More than one-half of university students in the United States and Canada are not active enough to gain health benefits. Enjoyment of exercise proposes a feasible solution to the absence of motivation surrounding physical activity. The purpose of this study is to compare the differences in reported enjoyment between upper and lower body cycling graded exercise to exhaustion (GXT). Seven university students (23 ± 3 years old; 26 ± 4 kg/m2) performed two randomized graded exercise tests on different days: one for upper body, one for lower body. Feeling Scale (FS) measured the affective response during exercise. Post-exercise enjoyment values were recorded 15 minutes after concluding GXT using the Physical Activity Enjoyment Scale (PACES), which has been shown to be a valid and reliable measure of physical activity enjoyment. Paired t-tests were used to evaluate mean differences between upper and lower body GXT enjoyment scores. Rank biserial correlations and Cohen's d values were used to evaluate effect size for the non-parametric and parametric analyses. Alpha level was set a priori at p < 0.05. Means and standard deviations were calculated for PACES, age, and BMI. No significant differences were found for enjoyment (p=0.162) between upper (104.3 ± 12.6) and lower-body cycling (97.8 ± 15.3). Notable effect sizes were found for the PACES Total and several subscales (Enjoy/Hate, Pleasant, and Contentment). No significant differences were found for the FS at ventilatory threshold (p=0.586) or at maximal aerobic power (p=0.670) between the upper and lower body GXT trials. More research is needed to explore exercise enjoyment across different exercise modes and provide a more particular evaluation of PACES subscales. Further research should aim to compare enjoyment levels across different physical activity levels (e.g., low, moderate, high), between sexes and within diverse populations.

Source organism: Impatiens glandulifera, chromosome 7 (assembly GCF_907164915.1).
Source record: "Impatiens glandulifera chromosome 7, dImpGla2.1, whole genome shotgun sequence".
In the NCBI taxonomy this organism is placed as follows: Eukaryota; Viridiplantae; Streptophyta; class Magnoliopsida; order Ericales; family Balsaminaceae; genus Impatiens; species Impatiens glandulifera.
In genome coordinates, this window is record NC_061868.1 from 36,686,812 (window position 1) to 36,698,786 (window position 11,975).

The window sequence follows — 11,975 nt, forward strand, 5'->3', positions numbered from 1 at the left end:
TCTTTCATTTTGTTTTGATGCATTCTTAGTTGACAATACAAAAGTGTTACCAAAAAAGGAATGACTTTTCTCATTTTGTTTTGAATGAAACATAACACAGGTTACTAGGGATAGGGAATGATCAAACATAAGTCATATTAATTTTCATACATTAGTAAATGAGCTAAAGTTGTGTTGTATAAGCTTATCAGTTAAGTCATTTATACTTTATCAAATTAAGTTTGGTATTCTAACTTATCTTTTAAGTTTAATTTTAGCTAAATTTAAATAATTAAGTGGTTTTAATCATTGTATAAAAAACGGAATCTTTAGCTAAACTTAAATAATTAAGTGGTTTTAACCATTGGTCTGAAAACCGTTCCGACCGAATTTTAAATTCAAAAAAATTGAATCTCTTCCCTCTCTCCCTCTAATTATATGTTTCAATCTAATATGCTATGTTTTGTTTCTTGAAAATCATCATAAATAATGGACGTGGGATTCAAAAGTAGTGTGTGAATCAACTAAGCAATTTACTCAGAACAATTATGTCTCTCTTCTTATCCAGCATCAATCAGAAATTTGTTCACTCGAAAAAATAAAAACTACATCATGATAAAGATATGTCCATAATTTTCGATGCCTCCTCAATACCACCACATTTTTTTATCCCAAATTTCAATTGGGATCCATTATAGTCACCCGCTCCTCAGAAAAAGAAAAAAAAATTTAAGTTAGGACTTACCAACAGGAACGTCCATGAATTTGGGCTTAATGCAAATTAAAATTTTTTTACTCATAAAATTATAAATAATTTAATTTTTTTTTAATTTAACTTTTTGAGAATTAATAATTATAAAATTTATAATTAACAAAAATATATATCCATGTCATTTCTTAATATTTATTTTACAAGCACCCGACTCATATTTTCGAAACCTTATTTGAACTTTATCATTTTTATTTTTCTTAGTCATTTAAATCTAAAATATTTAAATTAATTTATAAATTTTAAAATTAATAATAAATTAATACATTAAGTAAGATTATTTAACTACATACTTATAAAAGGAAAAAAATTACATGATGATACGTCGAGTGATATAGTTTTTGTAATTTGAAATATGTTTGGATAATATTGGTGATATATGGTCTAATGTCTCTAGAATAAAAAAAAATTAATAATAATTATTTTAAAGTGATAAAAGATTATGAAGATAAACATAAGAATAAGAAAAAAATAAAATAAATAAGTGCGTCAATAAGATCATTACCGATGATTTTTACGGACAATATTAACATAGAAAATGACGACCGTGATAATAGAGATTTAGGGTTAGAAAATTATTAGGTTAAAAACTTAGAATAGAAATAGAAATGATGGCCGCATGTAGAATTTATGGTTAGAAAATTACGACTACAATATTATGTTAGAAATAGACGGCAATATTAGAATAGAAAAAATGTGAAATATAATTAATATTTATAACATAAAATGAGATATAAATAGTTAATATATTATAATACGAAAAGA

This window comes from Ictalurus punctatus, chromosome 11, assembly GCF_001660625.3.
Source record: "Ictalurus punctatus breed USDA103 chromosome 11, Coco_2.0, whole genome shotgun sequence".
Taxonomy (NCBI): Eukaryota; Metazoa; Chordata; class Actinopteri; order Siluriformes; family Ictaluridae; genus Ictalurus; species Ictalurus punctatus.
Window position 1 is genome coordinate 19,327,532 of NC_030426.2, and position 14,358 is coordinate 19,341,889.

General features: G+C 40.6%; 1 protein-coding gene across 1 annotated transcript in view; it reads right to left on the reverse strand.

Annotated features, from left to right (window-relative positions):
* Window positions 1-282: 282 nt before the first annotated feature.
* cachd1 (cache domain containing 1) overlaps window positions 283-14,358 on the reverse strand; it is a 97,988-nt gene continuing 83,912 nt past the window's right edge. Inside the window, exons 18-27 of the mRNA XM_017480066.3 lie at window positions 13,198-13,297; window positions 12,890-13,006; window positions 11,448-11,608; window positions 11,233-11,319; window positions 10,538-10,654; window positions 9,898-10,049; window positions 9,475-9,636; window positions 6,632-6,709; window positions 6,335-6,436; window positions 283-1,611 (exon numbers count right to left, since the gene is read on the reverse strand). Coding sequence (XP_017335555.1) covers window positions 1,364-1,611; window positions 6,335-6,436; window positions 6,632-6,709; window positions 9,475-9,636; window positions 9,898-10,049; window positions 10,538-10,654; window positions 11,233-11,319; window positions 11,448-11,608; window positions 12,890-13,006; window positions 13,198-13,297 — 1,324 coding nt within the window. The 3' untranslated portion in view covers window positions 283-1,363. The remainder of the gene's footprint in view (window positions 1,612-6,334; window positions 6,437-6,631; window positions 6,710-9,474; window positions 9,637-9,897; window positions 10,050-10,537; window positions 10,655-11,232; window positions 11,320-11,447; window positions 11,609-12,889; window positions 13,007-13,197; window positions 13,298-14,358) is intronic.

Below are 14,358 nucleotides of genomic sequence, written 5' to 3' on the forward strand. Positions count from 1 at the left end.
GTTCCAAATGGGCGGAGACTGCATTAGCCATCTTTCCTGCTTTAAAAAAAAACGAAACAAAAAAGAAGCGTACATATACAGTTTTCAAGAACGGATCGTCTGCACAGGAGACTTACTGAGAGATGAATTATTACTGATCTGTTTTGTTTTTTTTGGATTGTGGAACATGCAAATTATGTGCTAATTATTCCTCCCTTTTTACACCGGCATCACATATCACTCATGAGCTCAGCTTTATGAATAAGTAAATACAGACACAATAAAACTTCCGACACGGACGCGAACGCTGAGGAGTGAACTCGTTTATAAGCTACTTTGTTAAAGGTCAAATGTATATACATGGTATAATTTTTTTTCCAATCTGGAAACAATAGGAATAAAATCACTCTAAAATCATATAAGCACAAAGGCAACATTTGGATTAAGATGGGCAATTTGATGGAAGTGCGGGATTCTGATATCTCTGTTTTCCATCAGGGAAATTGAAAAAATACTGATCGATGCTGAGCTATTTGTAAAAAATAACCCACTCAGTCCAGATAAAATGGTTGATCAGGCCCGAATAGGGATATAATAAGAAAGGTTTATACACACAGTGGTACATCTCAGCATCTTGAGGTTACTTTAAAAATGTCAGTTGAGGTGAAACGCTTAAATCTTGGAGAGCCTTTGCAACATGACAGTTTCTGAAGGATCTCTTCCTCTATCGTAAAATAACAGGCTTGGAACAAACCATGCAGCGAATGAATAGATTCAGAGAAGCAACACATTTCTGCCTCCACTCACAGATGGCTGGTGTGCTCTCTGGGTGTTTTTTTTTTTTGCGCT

Fukuda, David H.
Bachelor of Science (B.S.)
College of Health Professions and Sciences
Sport and Exercise Science
Osorio, Shanelle J., "Affective Response to Upper Body and Lower Body Exercise" (2020). Honors Undergraduate Theses. 812.